Listen to this group
THE VELVETS. This vocal group, formed in Odessa, Texas, in 1958, was led by vocalist Virgil Johnson, born December 29, 1935, in Cameron, Texas. Other members included Robert Thursby (first tenor), Clarence Rigsby (tenor), William Solomon (baritone), and Mark Prince (bass).
Virgil Johnson, an English teacher at Blackshear Junior High School in Odessa, had his initial singing experience as a member of the youth choir at New Hope Baptist Church in Lubbock. Since there was no black radio station in Lubbock when Johnson was growing up, he listened to such popular groups as The Drifters and The Clovers on the local drugstore’s jukebox. While a student at Lubbock’s Dunbar High School, Johnson sang with a local group before going on to Bishop College in Marshall, Texas, where he performed with The Dynatones.
After graduating from Bishop College, Johnson took a job at Blackshear Junior High School in Odessa. It was there that Johnson decided to form The Velvets after he heard students Prince and Rigsby performing as a duo. Johnson recruited Thursby and Solomon, and the group soon began performing at school and community functions, entertaining both black and white audiences. Roy Orbison from nearby Wink, Texas, heard The Velvets on an Odessa radio station and brought them to the attention of Fred Foster at Monument Records. Foster agreed to pay for the group to travel to Nashville to record at RCA studios. The first session produced four sides, including Johnson’s “Tonight (Could Be the Night),” which reached Number 26 on the Billboard pop charts in 1961 and became one of the first recorded examples using the “doo-wop” phrase. The Velvets released several other hit tunes, including two Orbison-penned songs that did well on the pop charts both in the United States and abroad. The song “Lana” hit Number 1 in Japan. The group went on to record some thirty songs; although thirteen remained unreleased until they were included on the 1996 album The Complete Velvets.
Despite the band’s success, they faced a variety of challenges. The Velvets were very popular among white audiences, but some black audiences did not think the group sounded “black” enough. It also was difficult for an African-American band to perform for all-white audiences in the racially-segregated South of the 1960s. In addition, the fact that several of the members were still students made it difficult for them to be on the road for long periods. By 1966 the group had disbanded, and members went their separate ways. Johnson returned to Lubbock to work as a teacher at Dunbar-Struggs High School until he retired in 1993. He was inducted into the West Texas Walk of Fame in 1994. In 2006 he worked as a deejay on radio station KDAV in Lubbock; he later retired. Johnson died in 2013. Rigsby died in an automobile accident in California in 1978. Robert Thursby still performed music in Hawaii. Prince and Solomon were no longer in the music business.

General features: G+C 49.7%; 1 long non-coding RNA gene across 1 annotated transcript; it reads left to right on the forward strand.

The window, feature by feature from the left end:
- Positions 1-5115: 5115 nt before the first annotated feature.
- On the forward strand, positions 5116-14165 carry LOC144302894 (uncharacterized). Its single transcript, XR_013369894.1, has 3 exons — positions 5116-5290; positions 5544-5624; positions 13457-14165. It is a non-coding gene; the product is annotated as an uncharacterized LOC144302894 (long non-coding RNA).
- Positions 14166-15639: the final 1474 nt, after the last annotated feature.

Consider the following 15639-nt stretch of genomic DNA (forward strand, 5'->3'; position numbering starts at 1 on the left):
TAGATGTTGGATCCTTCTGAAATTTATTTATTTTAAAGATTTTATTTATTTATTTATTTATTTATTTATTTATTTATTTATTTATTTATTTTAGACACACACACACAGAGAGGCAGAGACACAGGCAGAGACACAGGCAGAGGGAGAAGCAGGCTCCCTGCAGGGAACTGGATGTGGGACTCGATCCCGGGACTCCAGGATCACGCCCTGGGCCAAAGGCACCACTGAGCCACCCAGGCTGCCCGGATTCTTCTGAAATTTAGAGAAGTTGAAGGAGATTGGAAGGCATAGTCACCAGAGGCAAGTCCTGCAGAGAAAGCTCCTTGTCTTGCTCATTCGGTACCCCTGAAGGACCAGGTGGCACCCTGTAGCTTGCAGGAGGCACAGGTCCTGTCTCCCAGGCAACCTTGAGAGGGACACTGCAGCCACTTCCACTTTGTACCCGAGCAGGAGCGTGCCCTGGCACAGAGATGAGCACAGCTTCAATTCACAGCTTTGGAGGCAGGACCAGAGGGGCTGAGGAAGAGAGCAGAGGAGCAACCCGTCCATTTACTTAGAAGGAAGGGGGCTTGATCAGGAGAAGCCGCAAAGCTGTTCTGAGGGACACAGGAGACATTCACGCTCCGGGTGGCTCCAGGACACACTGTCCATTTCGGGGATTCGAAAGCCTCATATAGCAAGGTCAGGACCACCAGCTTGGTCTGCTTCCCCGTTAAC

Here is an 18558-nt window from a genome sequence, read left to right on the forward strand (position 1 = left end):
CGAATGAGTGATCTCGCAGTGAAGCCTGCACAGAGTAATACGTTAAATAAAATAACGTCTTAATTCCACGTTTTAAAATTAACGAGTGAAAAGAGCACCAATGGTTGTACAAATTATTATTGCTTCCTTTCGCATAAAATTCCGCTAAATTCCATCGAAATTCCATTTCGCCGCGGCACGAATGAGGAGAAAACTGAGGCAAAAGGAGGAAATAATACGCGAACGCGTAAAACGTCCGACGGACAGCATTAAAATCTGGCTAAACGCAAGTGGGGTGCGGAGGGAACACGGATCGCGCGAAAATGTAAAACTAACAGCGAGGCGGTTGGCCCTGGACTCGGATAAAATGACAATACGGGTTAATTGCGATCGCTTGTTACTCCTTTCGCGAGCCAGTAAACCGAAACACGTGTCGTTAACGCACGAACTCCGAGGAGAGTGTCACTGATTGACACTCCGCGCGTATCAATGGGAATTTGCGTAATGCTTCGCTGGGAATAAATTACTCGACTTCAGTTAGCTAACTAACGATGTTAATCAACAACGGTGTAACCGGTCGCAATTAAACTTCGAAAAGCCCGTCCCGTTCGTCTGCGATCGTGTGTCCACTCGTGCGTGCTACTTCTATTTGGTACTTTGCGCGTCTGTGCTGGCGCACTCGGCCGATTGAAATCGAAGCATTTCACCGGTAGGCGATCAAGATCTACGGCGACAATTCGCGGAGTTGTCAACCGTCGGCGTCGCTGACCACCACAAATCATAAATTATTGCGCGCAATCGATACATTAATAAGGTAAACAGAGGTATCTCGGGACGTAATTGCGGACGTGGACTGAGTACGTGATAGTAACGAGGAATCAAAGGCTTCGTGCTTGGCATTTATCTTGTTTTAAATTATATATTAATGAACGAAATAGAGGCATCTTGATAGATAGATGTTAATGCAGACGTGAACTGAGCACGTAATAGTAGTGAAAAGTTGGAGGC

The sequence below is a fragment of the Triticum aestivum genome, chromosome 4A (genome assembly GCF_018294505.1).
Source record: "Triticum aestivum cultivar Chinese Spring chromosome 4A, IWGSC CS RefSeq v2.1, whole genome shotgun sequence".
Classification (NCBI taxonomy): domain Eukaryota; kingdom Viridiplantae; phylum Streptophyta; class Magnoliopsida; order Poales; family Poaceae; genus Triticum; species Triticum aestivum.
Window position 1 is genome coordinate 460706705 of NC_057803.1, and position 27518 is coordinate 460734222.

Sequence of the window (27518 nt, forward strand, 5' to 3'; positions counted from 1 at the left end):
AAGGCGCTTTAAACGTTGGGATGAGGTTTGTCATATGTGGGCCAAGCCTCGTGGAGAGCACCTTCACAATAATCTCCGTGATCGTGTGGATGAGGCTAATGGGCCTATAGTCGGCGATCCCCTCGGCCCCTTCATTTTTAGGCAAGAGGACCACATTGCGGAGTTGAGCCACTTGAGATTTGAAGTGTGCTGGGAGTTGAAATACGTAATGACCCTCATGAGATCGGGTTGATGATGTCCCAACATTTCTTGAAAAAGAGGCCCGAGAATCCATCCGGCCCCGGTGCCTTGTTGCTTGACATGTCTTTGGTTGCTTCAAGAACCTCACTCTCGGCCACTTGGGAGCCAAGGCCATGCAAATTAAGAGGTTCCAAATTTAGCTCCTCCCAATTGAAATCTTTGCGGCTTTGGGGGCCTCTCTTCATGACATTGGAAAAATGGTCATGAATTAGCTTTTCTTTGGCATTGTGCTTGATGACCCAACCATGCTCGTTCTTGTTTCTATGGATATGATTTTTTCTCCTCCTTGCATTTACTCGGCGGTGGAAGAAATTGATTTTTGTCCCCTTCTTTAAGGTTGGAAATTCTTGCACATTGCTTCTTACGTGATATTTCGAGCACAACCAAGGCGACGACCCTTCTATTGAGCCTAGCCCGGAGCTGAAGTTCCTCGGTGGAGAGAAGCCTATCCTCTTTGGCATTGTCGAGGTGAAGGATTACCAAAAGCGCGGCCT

Curtis Johnson Interview by Andy Wilkinson, Lubbock, Texas, October 17, 2006. “Memories – Tonight Could be the Night, by the Velvets (Virgil Johnson)” (www.pbase.com/donboyd/image/67483507/medium), accessed December 4, 2010.
Image Use Disclaimer
All copyrighted materials included within the Handbook of Texas Online are in accordance with Title 17 U.S.C. Section 107 related to Copyright and “Fair Use” for Non-Profit educational institutions, which permits the Texas State Historical Association (TSHA), to utilize copyrighted materials to further scholarship, education, and inform the public. The TSHA makes every effort to conform to the principles of fair use and to comply with copyright law.
For more information go to: http://www.law.cornell.edu/uscode/17/107.shtml
If you wish to use copyrighted material from this site for purposes of your own that go beyond fair use, you must obtain permission from the copyright owner.
The following, adapted from the Chicago Manual of Style, 15th edition, is the preferred citation for this article.Handbook of Texas Online, Grant Mazak, "The Velvets," accessed July 27, 2016, http://www.tshaonline.org/handbook/online/articles/xgv01.
Uploaded on May 29, 2013. Modified on November 1, 2015. Published by the Texas State Historical Association.